Eric Holder, the head of the U.S. Department of Justice, told a council of African American church leaders on May 30 that African Americans’ voting rights under attack nationwide, with federal lawsuits in at least a dozen state laws that could weaken — or block — minority access to the ballot box this fall.
Forty-seven years after President Lyndon B. Johnson signed the Voting Rights Act, the twin factors of lingering bias and systematic assaults from the right, Holder said, means that “for the first time in our [lifetimes], we are failing to live up to one of our most noble ideals” — equal access to the right to vote.
The brief speech was a call to arms for the black church, which since the days of the civil rights movement has been active in fighting for equal voting right for minorities. Holder, who was warmly received by the audience, told them his office is “aggressively” taking on the task of protecting that right, including challenging several state lawsuits that would overturn key provisions of the Voting Rights Act involving redistricting in Southern states and strict new voter ID laws that could keep minorities, the elderly and young people of all races from casting ballots in the 2012 election — which analysts expect will be decided by a narrow margin.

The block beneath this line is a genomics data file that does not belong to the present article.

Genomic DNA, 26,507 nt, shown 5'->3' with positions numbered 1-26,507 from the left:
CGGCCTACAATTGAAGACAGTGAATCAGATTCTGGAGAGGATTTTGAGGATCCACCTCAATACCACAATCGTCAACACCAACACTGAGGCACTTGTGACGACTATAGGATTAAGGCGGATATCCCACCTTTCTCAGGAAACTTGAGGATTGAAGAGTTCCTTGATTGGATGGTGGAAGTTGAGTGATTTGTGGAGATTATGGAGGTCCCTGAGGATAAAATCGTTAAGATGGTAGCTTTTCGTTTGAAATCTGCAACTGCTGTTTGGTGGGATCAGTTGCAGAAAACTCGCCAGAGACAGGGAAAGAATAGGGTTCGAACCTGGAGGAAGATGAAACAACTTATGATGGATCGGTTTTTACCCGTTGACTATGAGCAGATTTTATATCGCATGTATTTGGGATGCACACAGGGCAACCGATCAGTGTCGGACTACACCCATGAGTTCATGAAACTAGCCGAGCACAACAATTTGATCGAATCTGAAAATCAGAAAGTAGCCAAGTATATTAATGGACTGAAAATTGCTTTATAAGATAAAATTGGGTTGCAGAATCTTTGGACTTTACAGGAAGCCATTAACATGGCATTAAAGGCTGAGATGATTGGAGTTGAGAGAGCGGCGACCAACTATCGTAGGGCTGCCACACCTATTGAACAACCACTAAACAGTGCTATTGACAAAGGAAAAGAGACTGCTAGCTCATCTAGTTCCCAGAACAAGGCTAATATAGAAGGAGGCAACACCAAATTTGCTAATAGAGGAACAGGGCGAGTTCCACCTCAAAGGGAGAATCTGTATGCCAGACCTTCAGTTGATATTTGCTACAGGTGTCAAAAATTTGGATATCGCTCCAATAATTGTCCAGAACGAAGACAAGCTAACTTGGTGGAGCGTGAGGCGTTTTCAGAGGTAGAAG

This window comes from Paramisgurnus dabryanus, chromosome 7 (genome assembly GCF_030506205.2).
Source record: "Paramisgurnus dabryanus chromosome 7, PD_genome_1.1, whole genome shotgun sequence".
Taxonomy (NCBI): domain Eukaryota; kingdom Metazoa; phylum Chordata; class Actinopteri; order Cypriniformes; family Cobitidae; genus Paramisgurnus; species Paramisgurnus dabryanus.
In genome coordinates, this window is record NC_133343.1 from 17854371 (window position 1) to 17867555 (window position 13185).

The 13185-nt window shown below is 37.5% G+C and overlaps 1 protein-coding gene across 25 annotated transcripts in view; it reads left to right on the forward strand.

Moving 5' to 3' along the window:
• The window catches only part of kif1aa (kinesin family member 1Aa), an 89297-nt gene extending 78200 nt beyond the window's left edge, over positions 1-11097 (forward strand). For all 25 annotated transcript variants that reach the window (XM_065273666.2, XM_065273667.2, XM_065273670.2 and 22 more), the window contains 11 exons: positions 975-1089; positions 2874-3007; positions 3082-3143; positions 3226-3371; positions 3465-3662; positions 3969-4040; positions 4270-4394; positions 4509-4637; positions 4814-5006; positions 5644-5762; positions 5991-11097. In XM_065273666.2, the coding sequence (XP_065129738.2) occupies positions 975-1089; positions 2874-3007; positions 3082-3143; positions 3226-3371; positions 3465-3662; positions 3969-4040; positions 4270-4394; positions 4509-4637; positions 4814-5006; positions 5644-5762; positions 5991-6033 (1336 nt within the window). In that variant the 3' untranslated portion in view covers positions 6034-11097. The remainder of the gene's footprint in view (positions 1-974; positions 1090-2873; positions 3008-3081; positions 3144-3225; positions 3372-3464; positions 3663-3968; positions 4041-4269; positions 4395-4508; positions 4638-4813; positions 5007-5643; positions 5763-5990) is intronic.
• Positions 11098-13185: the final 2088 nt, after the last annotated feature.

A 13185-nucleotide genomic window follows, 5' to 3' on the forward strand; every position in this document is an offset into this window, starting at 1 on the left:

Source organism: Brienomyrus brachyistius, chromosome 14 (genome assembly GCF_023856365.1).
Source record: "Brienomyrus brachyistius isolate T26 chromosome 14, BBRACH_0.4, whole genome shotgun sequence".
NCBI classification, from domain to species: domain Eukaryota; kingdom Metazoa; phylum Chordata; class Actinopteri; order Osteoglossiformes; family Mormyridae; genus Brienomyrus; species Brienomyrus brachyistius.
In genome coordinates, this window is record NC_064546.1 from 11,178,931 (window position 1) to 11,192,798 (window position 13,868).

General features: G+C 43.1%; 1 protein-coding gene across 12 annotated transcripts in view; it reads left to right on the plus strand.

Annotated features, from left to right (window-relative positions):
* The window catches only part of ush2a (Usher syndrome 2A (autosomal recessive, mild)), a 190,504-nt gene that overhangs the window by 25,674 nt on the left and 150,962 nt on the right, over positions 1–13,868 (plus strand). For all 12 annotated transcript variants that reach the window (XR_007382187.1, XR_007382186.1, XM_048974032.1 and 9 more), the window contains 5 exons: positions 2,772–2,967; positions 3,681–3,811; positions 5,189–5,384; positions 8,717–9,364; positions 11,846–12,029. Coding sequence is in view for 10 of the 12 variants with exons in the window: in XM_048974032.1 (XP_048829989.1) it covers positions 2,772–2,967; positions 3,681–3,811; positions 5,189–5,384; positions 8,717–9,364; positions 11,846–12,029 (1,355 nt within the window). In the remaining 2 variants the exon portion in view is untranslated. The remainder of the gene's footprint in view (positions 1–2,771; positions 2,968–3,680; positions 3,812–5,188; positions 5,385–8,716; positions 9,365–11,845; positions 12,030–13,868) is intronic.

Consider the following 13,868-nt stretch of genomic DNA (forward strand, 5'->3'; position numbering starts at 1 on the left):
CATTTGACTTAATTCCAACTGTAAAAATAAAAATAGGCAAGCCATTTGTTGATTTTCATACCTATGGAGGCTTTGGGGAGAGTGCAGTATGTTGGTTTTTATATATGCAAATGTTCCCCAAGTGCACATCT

Ensuring that everyone who is qualified can vote “is one of our highest priorities,” Holder told the council, adding that during his watch the Justice Department has taken on more than 100 cases involving voting within the past year, “a record number.” Since President Bush re-authorized the Section 5 provision of the Voting Rights Act, which requires some Southern states to get federal approval before making broad changes to laws involving voting, “it has consistently come under attack by those who say it is no longer needed.”
Holder also rejected conservatives’ contention that making it easier to vote invites fraud, a key argument in calling for tougher voter ID laws. Recalling that protesters and faith leaders faced violence and death to gain that right during the 1960s, Holder called on black churches to mobilize as an ally of the Justice Department, informing the larger community and pushing back against restrictive proposals.
“We have to honor the generations that took extraordinary risks” to guarantee equal access to the polls, Holder said. The nation has made tremendous progress, he added, but “this fight must go on.”